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27 November 2013 12:59 pm ,
Vol. 342 ,
The new head of the National Center for Science Education promises to "fight the good fight" against attacks on...
Analyses of the H7N9 strains isolated from four new cases show that the virus is evolving rapidly, heightening anxiety...
In 2009, Jack Szostak shared a Nobel Prize for his part in discovering the role of telomeres, the end bits of...
Science has exposed a thriving academic black market in China involving shady agencies, corrupt scientists, and...
Paper-selling agencies flourish in the aura of reputable businesses. For some scientists, it may be difficult to tell...
Featuring the first lunar rover in 40 years, Chang'e-3 is seen as an important milestone on China's quest to send a...
Data collected by satellites and floating probes have chronicled a 2-decade rise in the temperature and thickness of a...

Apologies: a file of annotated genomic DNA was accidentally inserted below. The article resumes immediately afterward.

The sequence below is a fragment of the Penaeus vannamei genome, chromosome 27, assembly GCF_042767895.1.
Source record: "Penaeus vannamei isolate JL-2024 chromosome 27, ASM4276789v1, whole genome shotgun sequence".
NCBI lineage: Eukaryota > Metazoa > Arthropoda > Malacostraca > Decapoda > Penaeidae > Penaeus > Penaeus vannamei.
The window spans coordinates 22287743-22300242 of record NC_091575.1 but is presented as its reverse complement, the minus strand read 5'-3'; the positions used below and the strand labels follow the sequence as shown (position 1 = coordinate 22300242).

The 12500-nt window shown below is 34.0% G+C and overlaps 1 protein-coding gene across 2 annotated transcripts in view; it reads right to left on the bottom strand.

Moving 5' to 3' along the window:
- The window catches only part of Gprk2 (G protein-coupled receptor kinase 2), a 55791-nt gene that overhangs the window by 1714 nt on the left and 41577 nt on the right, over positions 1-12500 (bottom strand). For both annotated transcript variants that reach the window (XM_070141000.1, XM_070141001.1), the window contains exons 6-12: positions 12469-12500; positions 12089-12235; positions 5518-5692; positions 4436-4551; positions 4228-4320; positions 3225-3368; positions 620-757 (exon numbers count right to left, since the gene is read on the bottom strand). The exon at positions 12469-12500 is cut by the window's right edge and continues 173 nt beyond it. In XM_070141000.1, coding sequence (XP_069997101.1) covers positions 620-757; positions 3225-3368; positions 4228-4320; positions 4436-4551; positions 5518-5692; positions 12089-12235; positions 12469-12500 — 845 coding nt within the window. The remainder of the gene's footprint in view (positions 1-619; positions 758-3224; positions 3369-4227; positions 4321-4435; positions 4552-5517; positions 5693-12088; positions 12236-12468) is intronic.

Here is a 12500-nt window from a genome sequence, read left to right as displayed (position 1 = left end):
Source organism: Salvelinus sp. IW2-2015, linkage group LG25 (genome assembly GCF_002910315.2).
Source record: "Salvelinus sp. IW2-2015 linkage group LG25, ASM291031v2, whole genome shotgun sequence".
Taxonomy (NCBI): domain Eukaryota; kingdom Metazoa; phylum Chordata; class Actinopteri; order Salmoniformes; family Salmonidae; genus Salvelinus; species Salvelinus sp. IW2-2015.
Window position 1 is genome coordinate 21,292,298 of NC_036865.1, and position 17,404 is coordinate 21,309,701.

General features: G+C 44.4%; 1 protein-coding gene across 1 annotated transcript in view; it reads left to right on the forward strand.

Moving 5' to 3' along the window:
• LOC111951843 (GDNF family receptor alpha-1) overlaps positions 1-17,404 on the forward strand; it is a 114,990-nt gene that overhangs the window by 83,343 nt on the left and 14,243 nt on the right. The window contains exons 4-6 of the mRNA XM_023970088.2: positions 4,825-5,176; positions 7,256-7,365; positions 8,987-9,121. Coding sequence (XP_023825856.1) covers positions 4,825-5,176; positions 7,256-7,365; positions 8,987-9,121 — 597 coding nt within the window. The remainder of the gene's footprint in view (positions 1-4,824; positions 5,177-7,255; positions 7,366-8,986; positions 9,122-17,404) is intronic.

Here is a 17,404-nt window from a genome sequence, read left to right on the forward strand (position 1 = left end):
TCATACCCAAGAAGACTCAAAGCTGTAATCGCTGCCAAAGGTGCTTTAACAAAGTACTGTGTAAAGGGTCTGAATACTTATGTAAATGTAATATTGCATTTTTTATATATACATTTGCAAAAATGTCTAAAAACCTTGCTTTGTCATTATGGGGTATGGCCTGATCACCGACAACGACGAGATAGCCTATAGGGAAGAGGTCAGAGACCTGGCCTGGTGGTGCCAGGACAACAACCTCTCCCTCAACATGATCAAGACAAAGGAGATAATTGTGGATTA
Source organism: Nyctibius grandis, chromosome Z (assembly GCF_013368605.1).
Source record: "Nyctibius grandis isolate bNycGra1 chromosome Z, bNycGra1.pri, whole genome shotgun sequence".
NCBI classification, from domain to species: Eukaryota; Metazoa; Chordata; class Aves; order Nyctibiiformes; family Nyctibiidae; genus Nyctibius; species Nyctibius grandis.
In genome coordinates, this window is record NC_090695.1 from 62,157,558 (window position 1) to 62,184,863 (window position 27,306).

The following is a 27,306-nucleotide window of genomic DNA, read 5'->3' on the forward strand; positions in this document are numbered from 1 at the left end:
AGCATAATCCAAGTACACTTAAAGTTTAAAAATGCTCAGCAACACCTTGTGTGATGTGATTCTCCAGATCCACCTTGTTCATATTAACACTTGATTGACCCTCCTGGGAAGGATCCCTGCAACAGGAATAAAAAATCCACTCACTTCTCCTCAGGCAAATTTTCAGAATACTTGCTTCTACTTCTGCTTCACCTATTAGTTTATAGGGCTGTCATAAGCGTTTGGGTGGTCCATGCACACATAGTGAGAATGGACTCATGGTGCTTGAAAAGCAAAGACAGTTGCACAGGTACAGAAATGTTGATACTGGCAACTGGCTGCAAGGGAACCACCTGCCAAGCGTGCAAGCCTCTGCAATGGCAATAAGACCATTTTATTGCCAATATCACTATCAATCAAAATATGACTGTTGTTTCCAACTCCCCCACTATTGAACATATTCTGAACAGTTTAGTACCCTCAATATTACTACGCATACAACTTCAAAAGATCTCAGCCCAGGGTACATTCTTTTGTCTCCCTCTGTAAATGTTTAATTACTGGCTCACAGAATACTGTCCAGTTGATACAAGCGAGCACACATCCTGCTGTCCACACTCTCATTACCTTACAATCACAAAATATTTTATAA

Cholesterol, the artery-clogging molecule that contributes to cardiovascular disease, has another nasty trick up its...
- 27 November 2013 12:59 pm , Vol. 342 , #6162
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ScienceShot: How Tree Frogs Keep Their Feet Sticky
2 July 2011 8:00 pm
Trying to re-stick a piece of tape to a surface after it's become dusty is infuriating. So how do tree frogs pull it off? It turns out the arboreal amphibians, which secrete gluey mucus from pads on their feet, refresh their stickiness with every step they take. Biologists presenting at the Society for Experimental Biology annual conference in Glasgow found that the White's tree frog (Litoria caerulea) self-cleans as it climbs thanks to special channels in its feet that slime away dirt and debris. When the frog moves its limbs forward, the mucus and any accumulated gunk slip through the channels and stay behind while new sticky mucus is secreted in its place. The researchers say these findings could one day inspire such technology as self-cleaning medical bandages and self-renewing adhesives.
See more ScienceShots.